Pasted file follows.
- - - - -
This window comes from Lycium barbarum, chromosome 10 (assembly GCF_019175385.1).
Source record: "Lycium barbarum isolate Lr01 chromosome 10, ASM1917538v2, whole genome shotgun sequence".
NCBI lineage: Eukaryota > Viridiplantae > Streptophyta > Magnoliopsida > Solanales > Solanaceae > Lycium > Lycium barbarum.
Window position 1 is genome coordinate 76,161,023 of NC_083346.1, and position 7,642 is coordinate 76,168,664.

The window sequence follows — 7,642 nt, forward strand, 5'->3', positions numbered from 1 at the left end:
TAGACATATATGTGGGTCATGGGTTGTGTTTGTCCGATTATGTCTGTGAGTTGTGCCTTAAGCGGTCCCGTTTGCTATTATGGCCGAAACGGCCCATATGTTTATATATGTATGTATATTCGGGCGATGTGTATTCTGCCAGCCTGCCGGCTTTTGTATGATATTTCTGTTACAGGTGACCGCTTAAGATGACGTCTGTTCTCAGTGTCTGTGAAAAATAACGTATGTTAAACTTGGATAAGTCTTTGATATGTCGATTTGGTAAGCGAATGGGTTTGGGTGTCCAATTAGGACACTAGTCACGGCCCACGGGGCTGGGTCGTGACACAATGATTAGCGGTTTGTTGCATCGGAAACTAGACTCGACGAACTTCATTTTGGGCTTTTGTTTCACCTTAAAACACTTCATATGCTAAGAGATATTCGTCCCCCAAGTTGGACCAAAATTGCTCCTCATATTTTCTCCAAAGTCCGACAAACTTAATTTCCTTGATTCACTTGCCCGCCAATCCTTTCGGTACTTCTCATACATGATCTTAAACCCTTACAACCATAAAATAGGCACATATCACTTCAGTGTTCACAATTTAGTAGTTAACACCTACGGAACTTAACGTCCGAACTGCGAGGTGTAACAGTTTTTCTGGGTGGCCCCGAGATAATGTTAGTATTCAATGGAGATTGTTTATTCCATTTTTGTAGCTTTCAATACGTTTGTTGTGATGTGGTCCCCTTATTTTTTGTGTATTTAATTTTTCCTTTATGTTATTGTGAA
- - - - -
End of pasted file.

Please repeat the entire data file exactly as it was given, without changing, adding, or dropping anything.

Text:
This window comes from Lycium barbarum, chromosome 10 (assembly GCF_019175385.1).
Source record: "Lycium barbarum isolate Lr01 chromosome 10, ASM1917538v2, whole genome shotgun sequence".
NCBI lineage: Eukaryota > Viridiplantae > Streptophyta > Magnoliopsida > Solanales > Solanaceae > Lycium > Lycium barbarum.
Window position 1 is genome coordinate 76,161,023 of NC_083346.1, and position 7,642 is coordinate 76,168,664.

The window sequence follows — 7,642 nt, forward strand, 5'->3', positions numbered from 1 at the left end:
TAGACATATATGTGGGTCATGGGTTGTGTTTGTCCGATTATGTCTGTGAGTTGTGCCTTAAGCGGTCCCGTTTGCTATTATGGCCGAAACGGCCCATATGTTTATATATGTATGTATATTCGGGCGATGTGTATTCTGCCAGCCTGCCGGCTTTTGTATGATATTTCTGTTACAGGTGACCGCTTAAGATGACGTCTGTTCTCAGTGTCTGTGAAAAATAACGTATGTTAAACTTGGATAAGTCTTTGATATGTCGATTTGGTAAGCGAATGGGTTTGGGTGTCCAATTAGGACACTAGTCACGGCCCACGGGGCTGGGTCGTGACACAATGATTAGCGGTTTGTTGCATCGGAAACTAGACTCGACGAACTTCATTTTGGGCTTTTGTTTCACCTTAAAACACTTCATATGCTAAGAGATATTCGTCCCCCAAGTTGGACCAAAATTGCTCCTCATATTTTCTCCAAAGTCCGACAAACTTAATTTCCTTGATTCACTTGCCCGCCAATCCTTTCGGTACTTCTCATACATGATCTTAAACCCTTACAACCATAAAATAGGCACATATCACTTCAGTGTTCACAATTTAGTAGTTAACACCTACGGAACTTAACGTCCGAACTGCGAGGTGTAACAGTTTTTCTGGGTGGCCCCGAGATAATGTTAGTATTCAATGGAGATTGTTTATTCCATTTTTGTAGCTTTCAATACGTTTGTTGTGATGTGGTCCCCTTATTTTTTGTGTATTTAATTTTTCCTTTATGTTATTGTGAA